By Poly Pantelides
A MARINE research body has warned against a ruling party bill aiming to liberalise the fishing sector and allow the use of bigger nets despite problems of overfishing.
Nireas Marine Research said this week that opening up the field does not serve the interests of coastal fishermen, and could only serve the interests of a handful of individuals or companies.
“The seas and marine wealth is a common good, and as such belongs to everyone and no one. The state is obliged as the manager of this common good to secure it to future generations,” Nireas said.
Ruling party DISY has submitted a bill in parliament, due to be discussed this coming week, proposing to liberalise the field and allowing the use of big encircling nets, or purse-seining, which catch schools of fish with a circular wall of nets. Former ruling party AKEL has in its turn submitted a bill to ban their use.
Just this week, around 150 fishermen protested outside the agriculture ministry after hearing that a licence for purse-seining had been granted. Although Agriculture Minister Nicos Kouyialis denied that such a licence was given, he said the fisheries department had been instructed “to carry out a detailed study concerning the topic”.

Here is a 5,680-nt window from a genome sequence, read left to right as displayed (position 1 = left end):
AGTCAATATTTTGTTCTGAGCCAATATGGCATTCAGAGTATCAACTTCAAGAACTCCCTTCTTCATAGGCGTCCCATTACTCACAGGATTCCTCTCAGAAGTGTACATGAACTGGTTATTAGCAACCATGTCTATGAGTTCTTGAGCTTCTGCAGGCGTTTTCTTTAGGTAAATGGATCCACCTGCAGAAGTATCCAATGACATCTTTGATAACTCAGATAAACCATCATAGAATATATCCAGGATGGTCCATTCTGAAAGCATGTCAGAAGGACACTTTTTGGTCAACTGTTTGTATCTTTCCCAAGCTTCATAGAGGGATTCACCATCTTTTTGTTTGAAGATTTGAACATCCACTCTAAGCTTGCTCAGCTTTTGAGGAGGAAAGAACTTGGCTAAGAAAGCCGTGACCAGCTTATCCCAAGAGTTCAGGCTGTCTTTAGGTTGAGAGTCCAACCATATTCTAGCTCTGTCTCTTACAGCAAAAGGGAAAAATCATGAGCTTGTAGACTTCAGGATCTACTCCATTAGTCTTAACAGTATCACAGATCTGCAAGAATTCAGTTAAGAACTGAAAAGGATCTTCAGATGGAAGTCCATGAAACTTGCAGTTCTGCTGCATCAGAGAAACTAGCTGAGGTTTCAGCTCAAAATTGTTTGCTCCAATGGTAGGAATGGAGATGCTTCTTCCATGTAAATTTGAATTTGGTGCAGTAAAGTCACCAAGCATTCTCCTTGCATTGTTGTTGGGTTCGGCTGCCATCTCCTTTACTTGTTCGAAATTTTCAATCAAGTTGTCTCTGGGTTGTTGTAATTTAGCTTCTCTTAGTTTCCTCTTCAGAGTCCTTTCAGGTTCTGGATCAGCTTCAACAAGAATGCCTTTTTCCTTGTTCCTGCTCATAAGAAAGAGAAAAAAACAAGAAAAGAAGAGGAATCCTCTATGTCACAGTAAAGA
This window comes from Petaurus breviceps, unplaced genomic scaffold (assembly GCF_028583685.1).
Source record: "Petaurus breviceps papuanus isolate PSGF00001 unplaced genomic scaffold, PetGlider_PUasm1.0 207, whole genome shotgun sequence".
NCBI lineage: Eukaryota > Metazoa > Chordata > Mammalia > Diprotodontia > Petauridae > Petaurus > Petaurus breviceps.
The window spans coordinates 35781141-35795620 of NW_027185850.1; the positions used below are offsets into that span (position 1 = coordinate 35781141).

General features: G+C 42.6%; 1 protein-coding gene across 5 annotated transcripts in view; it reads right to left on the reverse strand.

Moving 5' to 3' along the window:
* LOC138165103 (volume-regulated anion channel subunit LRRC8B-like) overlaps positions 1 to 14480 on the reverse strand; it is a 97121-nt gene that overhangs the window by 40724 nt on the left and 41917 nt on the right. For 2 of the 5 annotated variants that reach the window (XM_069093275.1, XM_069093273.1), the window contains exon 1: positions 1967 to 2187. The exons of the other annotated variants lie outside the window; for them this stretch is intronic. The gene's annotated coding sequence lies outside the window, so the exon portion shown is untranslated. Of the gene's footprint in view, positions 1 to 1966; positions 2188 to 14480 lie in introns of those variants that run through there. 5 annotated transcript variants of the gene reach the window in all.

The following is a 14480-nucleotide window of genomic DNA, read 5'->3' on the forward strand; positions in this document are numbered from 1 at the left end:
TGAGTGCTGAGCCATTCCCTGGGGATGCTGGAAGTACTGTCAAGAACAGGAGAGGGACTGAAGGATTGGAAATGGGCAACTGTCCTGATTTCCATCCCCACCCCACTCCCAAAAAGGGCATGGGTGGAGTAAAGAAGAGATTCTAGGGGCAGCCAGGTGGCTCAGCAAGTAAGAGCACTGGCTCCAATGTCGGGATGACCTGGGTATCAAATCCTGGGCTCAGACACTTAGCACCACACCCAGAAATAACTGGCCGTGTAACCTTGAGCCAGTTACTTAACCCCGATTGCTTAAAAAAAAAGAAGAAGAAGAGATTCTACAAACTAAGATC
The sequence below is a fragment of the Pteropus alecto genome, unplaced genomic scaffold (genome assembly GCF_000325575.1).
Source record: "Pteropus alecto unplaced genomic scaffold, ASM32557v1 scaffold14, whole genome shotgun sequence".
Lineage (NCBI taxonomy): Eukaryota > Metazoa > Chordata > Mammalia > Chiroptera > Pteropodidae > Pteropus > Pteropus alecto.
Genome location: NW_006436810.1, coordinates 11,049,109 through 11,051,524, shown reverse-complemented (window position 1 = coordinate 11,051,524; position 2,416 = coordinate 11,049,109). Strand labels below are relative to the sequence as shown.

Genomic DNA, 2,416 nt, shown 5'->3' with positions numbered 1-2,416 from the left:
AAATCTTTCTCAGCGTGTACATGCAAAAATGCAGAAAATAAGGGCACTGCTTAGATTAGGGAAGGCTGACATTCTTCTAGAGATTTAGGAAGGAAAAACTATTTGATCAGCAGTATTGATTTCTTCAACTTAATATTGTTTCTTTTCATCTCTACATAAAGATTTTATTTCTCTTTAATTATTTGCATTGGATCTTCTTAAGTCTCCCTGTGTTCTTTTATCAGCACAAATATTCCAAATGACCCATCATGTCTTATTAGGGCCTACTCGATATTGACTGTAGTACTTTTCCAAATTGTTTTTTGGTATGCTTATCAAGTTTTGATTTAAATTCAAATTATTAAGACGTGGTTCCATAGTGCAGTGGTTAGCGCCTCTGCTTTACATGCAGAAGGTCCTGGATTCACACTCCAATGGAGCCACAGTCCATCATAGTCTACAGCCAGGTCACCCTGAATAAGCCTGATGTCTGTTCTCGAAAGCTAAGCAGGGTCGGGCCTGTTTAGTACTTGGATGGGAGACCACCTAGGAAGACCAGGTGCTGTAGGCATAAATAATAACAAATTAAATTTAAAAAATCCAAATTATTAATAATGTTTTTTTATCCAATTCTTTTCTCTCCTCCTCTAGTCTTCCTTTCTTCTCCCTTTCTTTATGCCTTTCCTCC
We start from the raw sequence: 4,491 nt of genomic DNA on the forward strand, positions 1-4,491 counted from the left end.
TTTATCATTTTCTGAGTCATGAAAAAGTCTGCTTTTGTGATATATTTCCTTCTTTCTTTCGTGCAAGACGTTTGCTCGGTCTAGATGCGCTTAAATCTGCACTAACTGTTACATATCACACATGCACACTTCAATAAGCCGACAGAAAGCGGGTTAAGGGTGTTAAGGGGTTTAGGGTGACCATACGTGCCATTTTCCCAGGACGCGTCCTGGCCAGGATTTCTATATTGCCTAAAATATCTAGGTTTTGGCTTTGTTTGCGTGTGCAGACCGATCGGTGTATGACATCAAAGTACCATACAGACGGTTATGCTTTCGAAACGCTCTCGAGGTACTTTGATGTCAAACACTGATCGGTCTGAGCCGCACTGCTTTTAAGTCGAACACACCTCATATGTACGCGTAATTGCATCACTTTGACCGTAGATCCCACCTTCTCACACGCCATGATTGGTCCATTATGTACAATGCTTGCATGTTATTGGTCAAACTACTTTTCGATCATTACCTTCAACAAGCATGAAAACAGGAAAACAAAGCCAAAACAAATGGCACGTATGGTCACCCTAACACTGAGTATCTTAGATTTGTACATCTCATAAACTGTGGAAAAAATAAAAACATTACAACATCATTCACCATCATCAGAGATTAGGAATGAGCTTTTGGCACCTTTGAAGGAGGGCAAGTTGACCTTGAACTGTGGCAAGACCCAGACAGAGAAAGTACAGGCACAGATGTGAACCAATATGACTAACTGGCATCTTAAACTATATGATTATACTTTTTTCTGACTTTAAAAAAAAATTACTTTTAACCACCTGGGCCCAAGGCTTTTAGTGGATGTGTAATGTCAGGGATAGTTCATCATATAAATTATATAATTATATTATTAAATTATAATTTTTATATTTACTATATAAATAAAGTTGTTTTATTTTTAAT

“For years now, Cyprus’ professional coastal fishermen have been talking of reduced fish stocks, while the marine research and fisheries department’s latest survey refers to the great extend of the problem,” Nireas said.
In fact, the fisheries department has been running a number of programmes in collaboration with the EU to encourage fishermen to opt out of the profession. The programmes are a response to overfishing and dwindling fish stocks, which endanger the livelihood of both the fishermen and marine life – such as dolphins – also needing a sustainable fish population to survive.
Up to 80 licensed fishermen operating small vessels are expected to opt out of the job this year, whereas previous programmes have seen a reduction in trawlers and fishermen licensed to operate vessels longer than 12 metres. There are currently 450 licensed fishermen in Cyprus.
And though DISY wants to liberalise the industry, the United Nations and the European Commission regulate regional and national fishing, from imposing fishing quotas to specifying fishing methods or fishing seasons.